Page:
The family walking past me: Portrait
They walked in a disturbing tableau.
A father and mother, a son and a daughter.
Picture the father: He has loose curly grey hair of medium length. Glasses. A long face that is going to go slack in the jaws and the chin as he ages, but a proportionate face, with enough depth to accentuate the narrowness, not the droopiness of his features, and with just enough width that the tuck between his eye and his socket is visible to the light, creating a contrast that releases his eyes from his face, giving him an open gaze. He has a dark complexion. He is lanky.
Picture the mother: She is square, more square than her mate certainly, with wide cheekbones and a plank forehead, a fleshy nose that has enough room to sit on her face without distorting any other feature, or its own proportions. Her hair is black, dyed probably, and articulated in a few loose waves that fall from a middle part. She has a friendly, quiet look. The spark in her eyes is dim, and you think that maybe there are factors in her life that have dampened the glow; but it may just be a quirk of her coloring, or the lighting as she walks by.
The children, though.
They are young adults, with their shapes fully fleshed, ready for time to spin the wheel that gives the pliant clay of their features the definition that bespeaks character, attitude and experience.
But what an unfortunate base they have been given to work with. They have sandy hair and fair complexions. They are a petri dish of recessiveness: strong features inherited from one parent’s genes have been combined with weak features in the other parent’s genes, destroying the symmetry of their face.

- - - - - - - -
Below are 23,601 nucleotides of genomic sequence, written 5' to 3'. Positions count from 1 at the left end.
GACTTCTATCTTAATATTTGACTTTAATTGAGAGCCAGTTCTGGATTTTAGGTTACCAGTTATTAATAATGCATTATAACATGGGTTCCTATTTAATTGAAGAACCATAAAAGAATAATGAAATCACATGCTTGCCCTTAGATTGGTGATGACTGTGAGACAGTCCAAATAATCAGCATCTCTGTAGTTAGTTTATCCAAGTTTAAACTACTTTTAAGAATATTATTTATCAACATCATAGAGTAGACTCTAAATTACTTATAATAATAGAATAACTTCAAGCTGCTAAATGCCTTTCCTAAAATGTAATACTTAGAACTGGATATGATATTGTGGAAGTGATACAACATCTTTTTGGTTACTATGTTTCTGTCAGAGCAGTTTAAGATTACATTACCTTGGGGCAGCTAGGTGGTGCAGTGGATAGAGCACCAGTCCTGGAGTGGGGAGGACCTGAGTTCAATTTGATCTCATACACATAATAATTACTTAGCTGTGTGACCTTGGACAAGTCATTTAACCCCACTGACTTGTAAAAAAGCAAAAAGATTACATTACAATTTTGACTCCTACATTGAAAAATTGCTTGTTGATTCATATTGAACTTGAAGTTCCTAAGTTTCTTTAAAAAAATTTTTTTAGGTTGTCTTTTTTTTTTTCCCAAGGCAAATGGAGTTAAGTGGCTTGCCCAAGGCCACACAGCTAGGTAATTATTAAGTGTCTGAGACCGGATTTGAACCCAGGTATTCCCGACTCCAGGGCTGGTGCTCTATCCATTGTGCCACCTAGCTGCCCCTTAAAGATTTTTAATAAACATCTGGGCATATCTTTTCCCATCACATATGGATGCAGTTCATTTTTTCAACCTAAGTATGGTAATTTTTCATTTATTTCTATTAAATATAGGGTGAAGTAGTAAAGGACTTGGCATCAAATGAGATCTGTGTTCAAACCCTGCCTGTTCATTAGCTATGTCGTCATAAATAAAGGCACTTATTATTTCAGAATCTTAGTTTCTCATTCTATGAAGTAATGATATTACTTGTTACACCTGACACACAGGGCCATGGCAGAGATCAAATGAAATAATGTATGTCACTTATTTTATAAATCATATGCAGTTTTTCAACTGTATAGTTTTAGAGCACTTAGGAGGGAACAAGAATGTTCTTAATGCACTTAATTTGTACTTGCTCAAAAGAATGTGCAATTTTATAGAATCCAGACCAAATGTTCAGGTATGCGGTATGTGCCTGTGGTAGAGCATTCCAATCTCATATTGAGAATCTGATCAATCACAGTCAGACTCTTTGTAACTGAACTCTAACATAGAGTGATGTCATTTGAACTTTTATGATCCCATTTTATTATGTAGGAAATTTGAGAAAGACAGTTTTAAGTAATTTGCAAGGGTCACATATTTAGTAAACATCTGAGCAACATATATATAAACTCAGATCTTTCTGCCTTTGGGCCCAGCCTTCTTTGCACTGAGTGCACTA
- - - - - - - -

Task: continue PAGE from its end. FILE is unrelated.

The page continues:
It is hard to look at, harder even to describe. The girl’s right eye droops and a slackness around the socket pulls her skin over the tail of her eye, leaving her a truncated space to peer through. Her lips are turned in a pout that defies a smile. Her face is long and fleshy at the same time. You can see the hints of her father and her mother, but can’t find the organization of either of their features. It is as if her face was a failed sketch that was thrown off to the side of the worktable. The boy’s face is wide, but has no heft, like a piece of fabric suspended along a wire frame has been soaked with water, loosening the weave and tugging at the lines. His nose is long, and just as it’s ready to assert its prominence above his full lips, it vanishes in a downward smudge, shrinking his nostrils to specks. His eyes are dulled by the flat line of his brow, which loses its strength at his temple and drops into the slack emptiness of his cheek.
The family passed quietly. They occupied their space with no expectations, but seemed capable and cohesive.
I quieted my imagination. Don’t try to find their story, I said to myself.
I took out my workbook and tried to write this sketch.